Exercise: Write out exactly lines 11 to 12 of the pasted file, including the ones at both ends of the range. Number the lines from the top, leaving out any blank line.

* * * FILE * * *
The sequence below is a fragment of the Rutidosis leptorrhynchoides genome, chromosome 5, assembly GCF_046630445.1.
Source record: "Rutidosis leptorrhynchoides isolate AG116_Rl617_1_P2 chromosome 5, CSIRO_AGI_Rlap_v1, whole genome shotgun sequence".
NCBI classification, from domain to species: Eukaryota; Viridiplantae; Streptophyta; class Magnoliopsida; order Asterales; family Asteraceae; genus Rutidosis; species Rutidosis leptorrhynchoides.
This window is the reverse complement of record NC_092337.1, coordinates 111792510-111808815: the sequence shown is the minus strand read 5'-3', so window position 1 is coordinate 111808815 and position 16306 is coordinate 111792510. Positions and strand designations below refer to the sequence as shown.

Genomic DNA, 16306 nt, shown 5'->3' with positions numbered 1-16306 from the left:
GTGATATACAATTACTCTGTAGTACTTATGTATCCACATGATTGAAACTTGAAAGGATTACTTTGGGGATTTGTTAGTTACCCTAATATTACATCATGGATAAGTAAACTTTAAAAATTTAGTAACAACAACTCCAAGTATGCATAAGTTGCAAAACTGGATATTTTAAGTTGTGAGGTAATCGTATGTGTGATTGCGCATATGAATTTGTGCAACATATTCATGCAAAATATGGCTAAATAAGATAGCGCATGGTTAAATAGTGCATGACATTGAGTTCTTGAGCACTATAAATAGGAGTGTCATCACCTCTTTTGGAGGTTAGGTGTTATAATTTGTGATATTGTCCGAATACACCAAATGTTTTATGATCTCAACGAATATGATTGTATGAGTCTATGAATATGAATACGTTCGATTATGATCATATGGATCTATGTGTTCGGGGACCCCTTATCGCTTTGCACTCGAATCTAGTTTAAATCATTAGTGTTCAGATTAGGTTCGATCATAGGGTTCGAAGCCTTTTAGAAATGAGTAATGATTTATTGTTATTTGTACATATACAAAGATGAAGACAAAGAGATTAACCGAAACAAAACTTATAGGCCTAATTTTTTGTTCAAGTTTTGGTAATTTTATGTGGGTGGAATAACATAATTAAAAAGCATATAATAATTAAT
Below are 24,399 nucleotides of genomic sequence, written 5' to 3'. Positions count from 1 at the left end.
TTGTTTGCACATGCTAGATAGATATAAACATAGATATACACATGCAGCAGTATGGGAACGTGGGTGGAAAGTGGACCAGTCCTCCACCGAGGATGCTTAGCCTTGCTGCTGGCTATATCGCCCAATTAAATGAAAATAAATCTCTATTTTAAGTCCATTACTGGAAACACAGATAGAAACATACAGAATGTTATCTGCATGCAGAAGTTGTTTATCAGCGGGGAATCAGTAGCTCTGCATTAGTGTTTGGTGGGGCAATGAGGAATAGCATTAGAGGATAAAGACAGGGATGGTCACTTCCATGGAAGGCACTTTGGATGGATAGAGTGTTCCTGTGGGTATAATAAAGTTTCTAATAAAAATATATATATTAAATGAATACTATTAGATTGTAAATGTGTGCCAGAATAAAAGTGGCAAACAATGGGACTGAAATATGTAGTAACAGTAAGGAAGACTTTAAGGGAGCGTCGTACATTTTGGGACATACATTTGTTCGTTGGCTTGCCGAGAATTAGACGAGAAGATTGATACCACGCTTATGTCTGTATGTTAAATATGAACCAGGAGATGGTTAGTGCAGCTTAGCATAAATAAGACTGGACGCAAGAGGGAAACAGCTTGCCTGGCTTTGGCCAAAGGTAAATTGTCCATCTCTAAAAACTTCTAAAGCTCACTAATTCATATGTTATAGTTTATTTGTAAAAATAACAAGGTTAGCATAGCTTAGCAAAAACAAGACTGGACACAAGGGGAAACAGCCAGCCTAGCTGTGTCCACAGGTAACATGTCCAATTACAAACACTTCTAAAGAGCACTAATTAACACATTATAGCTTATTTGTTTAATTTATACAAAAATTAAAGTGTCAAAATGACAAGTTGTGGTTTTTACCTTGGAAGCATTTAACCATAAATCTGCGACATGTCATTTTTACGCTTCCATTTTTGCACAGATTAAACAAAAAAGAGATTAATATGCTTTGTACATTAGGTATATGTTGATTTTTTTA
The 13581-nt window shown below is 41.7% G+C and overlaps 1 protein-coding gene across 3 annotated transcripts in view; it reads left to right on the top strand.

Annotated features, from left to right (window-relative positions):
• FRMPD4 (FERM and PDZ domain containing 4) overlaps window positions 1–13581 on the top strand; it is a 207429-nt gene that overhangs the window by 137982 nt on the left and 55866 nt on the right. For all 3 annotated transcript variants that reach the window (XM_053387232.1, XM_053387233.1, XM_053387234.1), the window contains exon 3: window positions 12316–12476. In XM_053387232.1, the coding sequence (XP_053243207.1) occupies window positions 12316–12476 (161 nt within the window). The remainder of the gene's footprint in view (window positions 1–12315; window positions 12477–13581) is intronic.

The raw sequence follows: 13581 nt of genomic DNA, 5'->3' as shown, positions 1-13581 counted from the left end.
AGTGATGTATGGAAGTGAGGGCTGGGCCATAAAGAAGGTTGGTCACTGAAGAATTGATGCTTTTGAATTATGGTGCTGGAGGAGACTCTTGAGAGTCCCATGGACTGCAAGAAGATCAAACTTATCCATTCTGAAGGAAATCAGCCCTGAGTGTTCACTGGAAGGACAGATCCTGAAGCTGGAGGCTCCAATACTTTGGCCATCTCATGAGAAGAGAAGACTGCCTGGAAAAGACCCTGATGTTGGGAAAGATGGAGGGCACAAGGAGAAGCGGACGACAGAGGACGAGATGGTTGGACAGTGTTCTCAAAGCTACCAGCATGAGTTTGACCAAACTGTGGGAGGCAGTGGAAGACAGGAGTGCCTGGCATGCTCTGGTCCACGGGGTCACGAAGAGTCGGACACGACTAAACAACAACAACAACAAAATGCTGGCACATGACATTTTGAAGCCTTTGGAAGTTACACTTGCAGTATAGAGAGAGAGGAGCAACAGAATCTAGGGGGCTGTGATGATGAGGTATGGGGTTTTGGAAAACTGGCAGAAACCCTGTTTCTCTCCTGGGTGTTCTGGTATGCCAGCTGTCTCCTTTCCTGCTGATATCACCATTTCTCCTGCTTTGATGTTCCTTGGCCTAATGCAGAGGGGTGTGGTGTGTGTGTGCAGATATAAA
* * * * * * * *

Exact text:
• FRMPD4 (FERM and PDZ domain containing 4) overlaps window positions 1–13581 on the top strand; it is a 207429-nt gene that overhangs the window by 137982 nt on the left and 55866 nt on the right. For all 3 annotated transcript variants that reach the window (XM_053387232.1, XM_053387233.1, XM_053387234.1), the window contains exon 3: window positions 12316–12476. In XM_053387232.1, the coding sequence (XP_053243207.1) occupies window positions 12316–12476 (161 nt within the window). The remainder of the gene's footprint in view (window positions 1–12315; window positions 12477–13581) is intronic.

The raw sequence follows: 13581 nt of genomic DNA, 5'->3' as shown, positions 1-13581 counted from the left end.